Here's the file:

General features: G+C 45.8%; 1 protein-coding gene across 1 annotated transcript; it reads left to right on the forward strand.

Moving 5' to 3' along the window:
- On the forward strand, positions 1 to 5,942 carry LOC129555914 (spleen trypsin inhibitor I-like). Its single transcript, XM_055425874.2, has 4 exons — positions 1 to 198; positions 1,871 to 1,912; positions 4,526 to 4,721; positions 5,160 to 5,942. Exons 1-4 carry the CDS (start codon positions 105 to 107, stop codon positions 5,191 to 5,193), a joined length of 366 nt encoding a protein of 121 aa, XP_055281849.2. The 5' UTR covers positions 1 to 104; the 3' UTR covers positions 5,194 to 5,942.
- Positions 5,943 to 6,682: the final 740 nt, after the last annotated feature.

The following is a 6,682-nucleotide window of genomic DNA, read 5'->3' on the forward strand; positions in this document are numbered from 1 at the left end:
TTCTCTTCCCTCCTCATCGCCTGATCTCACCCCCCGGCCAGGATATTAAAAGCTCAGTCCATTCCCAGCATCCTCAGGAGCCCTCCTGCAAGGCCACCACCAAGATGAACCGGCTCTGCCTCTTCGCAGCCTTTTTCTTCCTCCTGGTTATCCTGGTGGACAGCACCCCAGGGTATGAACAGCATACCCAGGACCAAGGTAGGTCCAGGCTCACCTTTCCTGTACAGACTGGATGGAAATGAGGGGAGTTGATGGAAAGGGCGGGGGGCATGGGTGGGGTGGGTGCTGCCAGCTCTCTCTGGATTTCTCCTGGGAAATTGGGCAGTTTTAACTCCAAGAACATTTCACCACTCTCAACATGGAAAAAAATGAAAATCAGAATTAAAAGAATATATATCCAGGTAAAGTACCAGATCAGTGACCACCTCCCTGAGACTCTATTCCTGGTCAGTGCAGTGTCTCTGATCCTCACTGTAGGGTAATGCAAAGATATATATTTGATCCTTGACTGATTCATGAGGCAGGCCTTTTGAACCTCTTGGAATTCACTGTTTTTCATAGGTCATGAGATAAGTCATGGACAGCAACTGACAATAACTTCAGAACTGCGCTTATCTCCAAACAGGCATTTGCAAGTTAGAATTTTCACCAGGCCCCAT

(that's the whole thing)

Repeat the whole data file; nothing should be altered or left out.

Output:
General features: G+C 45.8%; 1 protein-coding gene across 1 annotated transcript; it reads left to right on the forward strand.

Moving 5' to 3' along the window:
- On the forward strand, positions 1 to 5,942 carry LOC129555914 (spleen trypsin inhibitor I-like). Its single transcript, XM_055425874.2, has 4 exons — positions 1 to 198; positions 1,871 to 1,912; positions 4,526 to 4,721; positions 5,160 to 5,942. Exons 1-4 carry the CDS (start codon positions 105 to 107, stop codon positions 5,191 to 5,193), a joined length of 366 nt encoding a protein of 121 aa, XP_055281849.2. The 5' UTR covers positions 1 to 104; the 3' UTR covers positions 5,194 to 5,942.
- Positions 5,943 to 6,682: the final 740 nt, after the last annotated feature.

The following is a 6,682-nucleotide window of genomic DNA, read 5'->3' on the forward strand; positions in this document are numbered from 1 at the left end:
TTCTCTTCCCTCCTCATCGCCTGATCTCACCCCCCGGCCAGGATATTAAAAGCTCAGTCCATTCCCAGCATCCTCAGGAGCCCTCCTGCAAGGCCACCACCAAGATGAACCGGCTCTGCCTCTTCGCAGCCTTTTTCTTCCTCCTGGTTATCCTGGTGGACAGCACCCCAGGGTATGAACAGCATACCCAGGACCAAGGTAGGTCCAGGCTCACCTTTCCTGTACAGACTGGATGGAAATGAGGGGAGTTGATGGAAAGGGCGGGGGGCATGGGTGGGGTGGGTGCTGCCAGCTCTCTCTGGATTTCTCCTGGGAAATTGGGCAGTTTTAACTCCAAGAACATTTCACCACTCTCAACATGGAAAAAAATGAAAATCAGAATTAAAAGAATATATATCCAGGTAAAGTACCAGATCAGTGACCACCTCCCTGAGACTCTATTCCTGGTCAGTGCAGTGTCTCTGATCCTCACTGTAGGGTAATGCAAAGATATATATTTGATCCTTGACTGATTCATGAGGCAGGCCTTTTGAACCTCTTGGAATTCACTGTTTTTCATAGGTCATGAGATAAGTCATGGACAGCAACTGACAATAACTTCAGAACTGCGCTTATCTCCAAACAGGCATTTGCAAGTTAGAATTTTCACCAGGCCCCAT